[Edu-sig] Using objects early was Procedural front end for Zelle's graphics.py

kirby urner kirby.urner at gmail.com
Thu Feb 8 07:52:13 CET 2007

On 2/7/07, Dethe Elza <delza at livingcode.org> wrote:
> > Stick to FORTRAN maybe?
> Ad hominem attacks aren't going to convince anyone.

And which hominem was that I wonder?

I think going out of one's way to shield students even from dot notation,
let alone simple class definitions, is the kind of bastardization of the
Python language we don't want to see, for the sake of Python.

Could be the kiss of death for an intelligently designed language, to
have it used in such circumstances.

It's ugly, it's not what Python is about.

Why teach rotted out Python under the CS banner or vice versa?

In Python "everything is an object".  If you're not going to explain that,
I don't think you're really teaching Python and shouldn't represent that
you are.

> > Your analogies of OO with advanced mathematics, thereby suggesting
> > that OO should be seen as beyond the reach of CS0 is precisely the
> > attitude I disagree with.
> I don't see anyone arguing that OO is "beyond the reach" of CS0.  I
> see them arguing that it's only one semester to introduce a *lot* of
> new concepts, only some of them having to do specifically with
> programming and computer language notation.  Decisions have to be
> made about what to cover.  Sometimes, for some teachers, OO makes the
> cut in some form or another.  But OO is not some magic bullet that
> *must* be taught in order to learn about computers.  Remember what
> Djikstra (I think) said, "computer science is as much about computers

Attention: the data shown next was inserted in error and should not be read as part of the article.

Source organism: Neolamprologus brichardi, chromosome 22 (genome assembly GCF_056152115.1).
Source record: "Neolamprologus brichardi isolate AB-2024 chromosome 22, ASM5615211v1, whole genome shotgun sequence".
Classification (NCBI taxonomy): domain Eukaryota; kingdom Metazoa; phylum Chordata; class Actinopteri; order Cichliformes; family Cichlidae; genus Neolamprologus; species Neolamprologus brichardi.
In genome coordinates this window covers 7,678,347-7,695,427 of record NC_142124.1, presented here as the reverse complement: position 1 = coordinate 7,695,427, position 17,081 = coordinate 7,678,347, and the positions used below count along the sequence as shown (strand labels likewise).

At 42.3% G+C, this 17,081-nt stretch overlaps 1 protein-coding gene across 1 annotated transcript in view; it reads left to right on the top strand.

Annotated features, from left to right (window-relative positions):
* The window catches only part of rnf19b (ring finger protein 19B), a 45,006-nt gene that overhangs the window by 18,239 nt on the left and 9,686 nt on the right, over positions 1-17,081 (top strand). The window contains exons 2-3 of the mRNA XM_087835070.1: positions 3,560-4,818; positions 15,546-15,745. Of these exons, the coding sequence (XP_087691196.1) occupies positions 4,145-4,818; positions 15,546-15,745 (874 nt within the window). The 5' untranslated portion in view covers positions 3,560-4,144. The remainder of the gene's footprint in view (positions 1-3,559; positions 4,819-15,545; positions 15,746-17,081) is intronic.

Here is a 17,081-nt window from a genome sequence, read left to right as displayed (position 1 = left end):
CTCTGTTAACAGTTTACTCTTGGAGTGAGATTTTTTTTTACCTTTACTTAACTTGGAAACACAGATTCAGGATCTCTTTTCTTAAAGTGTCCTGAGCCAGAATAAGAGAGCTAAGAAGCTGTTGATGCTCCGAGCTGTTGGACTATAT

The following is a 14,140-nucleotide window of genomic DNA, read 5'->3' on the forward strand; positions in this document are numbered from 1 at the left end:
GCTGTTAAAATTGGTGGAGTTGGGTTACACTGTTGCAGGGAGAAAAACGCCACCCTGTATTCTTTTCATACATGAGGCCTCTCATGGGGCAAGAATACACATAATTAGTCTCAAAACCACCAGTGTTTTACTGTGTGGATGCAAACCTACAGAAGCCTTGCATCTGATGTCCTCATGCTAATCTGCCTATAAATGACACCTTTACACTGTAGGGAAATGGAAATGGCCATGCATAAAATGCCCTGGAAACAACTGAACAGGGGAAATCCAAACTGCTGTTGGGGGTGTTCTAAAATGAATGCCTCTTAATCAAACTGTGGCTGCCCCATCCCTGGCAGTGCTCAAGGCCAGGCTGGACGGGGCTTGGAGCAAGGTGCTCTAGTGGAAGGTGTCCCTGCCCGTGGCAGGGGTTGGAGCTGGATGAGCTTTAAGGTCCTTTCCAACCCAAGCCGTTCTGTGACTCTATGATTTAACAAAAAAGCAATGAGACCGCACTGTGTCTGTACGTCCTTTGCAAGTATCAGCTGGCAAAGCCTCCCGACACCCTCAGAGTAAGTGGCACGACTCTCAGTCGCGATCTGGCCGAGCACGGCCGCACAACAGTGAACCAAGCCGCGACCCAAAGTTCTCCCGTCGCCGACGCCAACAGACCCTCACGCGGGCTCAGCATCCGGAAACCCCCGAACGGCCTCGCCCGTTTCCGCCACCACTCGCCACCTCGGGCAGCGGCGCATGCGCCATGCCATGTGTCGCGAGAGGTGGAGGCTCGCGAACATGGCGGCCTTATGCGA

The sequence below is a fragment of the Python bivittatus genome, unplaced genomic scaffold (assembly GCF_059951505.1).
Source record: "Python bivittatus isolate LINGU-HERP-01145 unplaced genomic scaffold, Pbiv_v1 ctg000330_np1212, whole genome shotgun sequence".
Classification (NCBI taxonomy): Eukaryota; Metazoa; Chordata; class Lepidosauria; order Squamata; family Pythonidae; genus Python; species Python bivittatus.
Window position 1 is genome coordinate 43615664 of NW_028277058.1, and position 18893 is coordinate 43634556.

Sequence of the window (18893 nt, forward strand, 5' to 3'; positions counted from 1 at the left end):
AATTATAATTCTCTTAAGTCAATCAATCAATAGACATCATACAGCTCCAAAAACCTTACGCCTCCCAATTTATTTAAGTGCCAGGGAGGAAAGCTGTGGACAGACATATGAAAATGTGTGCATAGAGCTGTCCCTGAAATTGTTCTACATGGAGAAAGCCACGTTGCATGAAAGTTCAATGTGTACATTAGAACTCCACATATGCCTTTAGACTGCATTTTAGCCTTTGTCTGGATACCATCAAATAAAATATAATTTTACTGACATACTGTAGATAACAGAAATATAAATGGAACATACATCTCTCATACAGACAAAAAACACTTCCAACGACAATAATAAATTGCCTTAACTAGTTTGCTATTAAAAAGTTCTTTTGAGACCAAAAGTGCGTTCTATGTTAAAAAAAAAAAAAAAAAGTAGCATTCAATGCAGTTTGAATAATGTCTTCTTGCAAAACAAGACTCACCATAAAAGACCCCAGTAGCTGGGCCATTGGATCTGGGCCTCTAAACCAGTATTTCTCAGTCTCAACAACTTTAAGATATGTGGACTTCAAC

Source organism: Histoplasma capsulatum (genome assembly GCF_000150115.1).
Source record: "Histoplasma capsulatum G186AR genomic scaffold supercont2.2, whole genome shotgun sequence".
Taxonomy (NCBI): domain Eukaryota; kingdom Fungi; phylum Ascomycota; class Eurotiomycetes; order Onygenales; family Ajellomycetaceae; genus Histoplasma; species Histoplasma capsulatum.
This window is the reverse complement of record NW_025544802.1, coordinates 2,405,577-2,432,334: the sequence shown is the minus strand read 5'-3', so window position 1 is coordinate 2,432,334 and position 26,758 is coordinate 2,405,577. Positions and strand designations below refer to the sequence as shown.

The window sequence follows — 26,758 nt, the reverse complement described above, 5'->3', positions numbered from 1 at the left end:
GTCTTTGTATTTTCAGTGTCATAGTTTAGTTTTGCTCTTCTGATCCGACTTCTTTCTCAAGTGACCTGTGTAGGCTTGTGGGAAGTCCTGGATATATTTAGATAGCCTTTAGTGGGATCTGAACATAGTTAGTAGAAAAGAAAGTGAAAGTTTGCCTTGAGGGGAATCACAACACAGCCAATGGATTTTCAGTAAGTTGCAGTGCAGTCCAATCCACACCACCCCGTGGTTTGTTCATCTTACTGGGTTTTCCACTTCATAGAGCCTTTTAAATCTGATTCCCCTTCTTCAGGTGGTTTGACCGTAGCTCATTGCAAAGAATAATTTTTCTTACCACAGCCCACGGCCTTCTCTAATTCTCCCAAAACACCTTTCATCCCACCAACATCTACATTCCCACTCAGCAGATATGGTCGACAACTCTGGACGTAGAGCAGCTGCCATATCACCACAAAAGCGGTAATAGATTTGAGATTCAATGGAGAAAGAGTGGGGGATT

> as astronomy is about telescopes."

It only takes a few minutes to talk about how Djikstra revolutionized
procedural programming by moving us from the spaghetti code era to
structured programming.  That was a paradigm shift as well and part
of a longer story that, in my experience, students enjoy hearing, find

"Object oriented" is such a buzz word, plus is so pervasive in commerce
and industry.  What does it really mean?  Aren't we even going to answer
that question?  It's a part of the story (not the whole story, but a vital

I'd have a hard time taking any CS0 seriously that saw fit to cut out *any*
mention of OOP.

> It's woven into our everyday patterns of thought, OO is, including
> > ideas
> > of inheritance, even polymorphism.
> This is where I disagree most strongly.  When OO was introduced it
> was often taught like this, which resulted in a huge amount of
> confusion, because what we model with OO has *very little* to do with
> objects as we normally think of them in the real world.  Making that
> assertion to students can be very misleading.

Yeah, we definitely disagree on this.  Notation like doorbell.ring(),
car.filltank() and dog.bark() is still the way to get the ball rolling with
beginners I think.

Imagine ordinary things, think of what they might do, what attributes they
might have.  thing.verb() and thing.property -- the essence of dot notation.

It's still taught this way for openers.  I don't know when you think that's


> And even if we wanted to make a case for Python objects being in some
> way similar to real world objects that we're all familiar with: the
> real world is parallelism: things don't happen in a given order,
> they're all happening at once.  But that doesn't mean we should teach